The movie shows the sheer power of the office of the Presidency, even when it takes the form of a disgraced president. We see the fallen Nixon relating a series of banal antidotes for the Orthodontic Society of Huston, trying to make a buck and restore his reputation. Although it’s clear he is no longer a political player, his desire for power is clear as he threatens to wiretap his enemies (this suggestion is quickly quenched by an astute political aide). Frustrating indeed, for an ex-president to be reduced to making a buck telling banal anecdotes.

We get a taste of what Nixon is missing when the ex-President is introduced to David Frost’s prep team.  As Nixon arrives at the interview James Reston Jr (played by Sam Rockwell) vows not to shake the hand of the man he blames for the downfall of American democracy. And yet when the virulently anti-Nixon Reston meets the President, he can do nothing but quietly shake his hand.  That’s the power of power, even the residual power of a disgraced president.

Close to the end of the interview President Nixon says, “No one will ever know what it is like to resign the Presidency.” Although this line was not in the actual interviews themselves, I think this comment reveals a lot about the character of Nixon.  The line conveys the lonely truth that backdrops Nixon’s life and legacy – he is the only person in history who has had to voluntarily give up the most powerful position in the world.  And for a man who long desired that position of power, that is a deep loss.

Nixon damaged many people, he broke the law, he used his office to fulfill personal political vendettas. But his downfall was entirely his own fault. When you are in a leadership position, the buck stops with you. And if a leader chooses to abuse that power, that person is fully responsible. Nixon was the leader of the world’s most powerful democracy, he had the world in the palm of his hand, and he lost it because he authorized illegal actions against his political enemies. His downfall was spectacular, and it was entirely his own fault.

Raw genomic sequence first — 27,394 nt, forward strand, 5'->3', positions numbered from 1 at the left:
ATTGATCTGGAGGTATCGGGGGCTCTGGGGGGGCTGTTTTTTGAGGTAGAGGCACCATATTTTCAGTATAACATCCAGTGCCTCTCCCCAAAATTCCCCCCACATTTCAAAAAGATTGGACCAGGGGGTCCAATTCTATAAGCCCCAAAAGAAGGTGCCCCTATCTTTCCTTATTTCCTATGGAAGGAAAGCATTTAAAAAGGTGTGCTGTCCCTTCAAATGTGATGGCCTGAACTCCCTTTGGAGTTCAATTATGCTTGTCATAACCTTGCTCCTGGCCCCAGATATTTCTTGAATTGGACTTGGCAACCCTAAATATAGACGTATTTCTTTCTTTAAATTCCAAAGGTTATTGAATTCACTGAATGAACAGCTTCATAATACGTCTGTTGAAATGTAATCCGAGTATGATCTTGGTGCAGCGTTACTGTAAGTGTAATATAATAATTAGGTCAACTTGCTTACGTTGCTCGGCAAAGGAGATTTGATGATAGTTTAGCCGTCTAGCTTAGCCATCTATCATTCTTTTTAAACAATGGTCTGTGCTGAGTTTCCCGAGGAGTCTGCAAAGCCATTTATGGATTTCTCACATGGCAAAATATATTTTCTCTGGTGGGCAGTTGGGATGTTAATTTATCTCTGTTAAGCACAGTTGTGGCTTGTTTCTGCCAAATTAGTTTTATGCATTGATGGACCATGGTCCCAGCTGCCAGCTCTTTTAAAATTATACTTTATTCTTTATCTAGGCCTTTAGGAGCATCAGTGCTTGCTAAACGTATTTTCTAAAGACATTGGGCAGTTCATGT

While Nixon is certainly a complex character and certainly not a wholly evil individual, history has condemned Watergate, and justly so. But it is worth looking at the situation from the perspective of the perpetrator.

All the little “Nixons” of the world, all those people who wield power for personal gain, those who run roughshod over others in their pursuit of their own goals, all those people will have to live with the consequences of their choices. While they may deny it, deep down they know that they are responsible for causing pain. Imagine carrying that on your conscience. It is a sobering thought and Nixon’s downfall should serve as a cautionary tale for all of us to follow the old maxim: do unto others as you would have them do unto you.

Conversely, we should also be careful when pursuing truth and justice lest we lose compassion and become what we are pursuing. As the interview ends, Nixon retreats amidst the celebrations of Frost’s prep team.  Frost himself does not immediately join in the celebrations, but watches Nixon as he leaves, perhaps wondering if they went too far.  Perhaps something intangible was damaged in their pursuit of justice and truth.

And yet, wrongdoing should be exposed. It’s a fine line between exposure and exploitation and Frost/Nixon is a fascinating exploration of truth, power, and compassion and finding the balance between the three.

Tale of Two Cakes

I miss chocolate. After I finish this post I plan on ignoring the dietary recommendations from my naturopath and eating a chocolate brownie before bed. In the meantime I have two stories for you that involve chocolate. We will begin with the sad story.

During my last visit to the naturopath I finally got the go-ahead to try carob. My cravings for sweets have been manageable (once you identify what is making you feel like a zombie it is actually pretty easy to avoid it), but I was longing for a little variety in the dessert department.

After careful consideration, I decided that I would try a carob cake made with almond flour. Darren has been making fresh almond milk for me (SOOOOOO much better than the store-bought stuff, and usually cheaper) which means that every week we have a bunch of almond meal that just gets chucked. I figured that if I could salvage the almond meal and use the carob I would be killing two birds with one stone. Sweet treat for me and using all the buffalo…almond. I found a recipe to adapt and got to work.

I’m not going to walk you through the carob almond cake because it was ultimately a failure, and in more ways than one. It had a very promising start. Carob tastes like a close cousin of coffee and chocolate, different but not unpleasant. The batter was good, but things took a turn for the worse when the cake fell apart as I removed it from the cake pan, despite having lined the pan with parchment paper. Then I tried a piece and within half an hour I had staggered upstairs and conked out on the bed. It tasted alright, but not good enough to become a voluntary narcoleptic.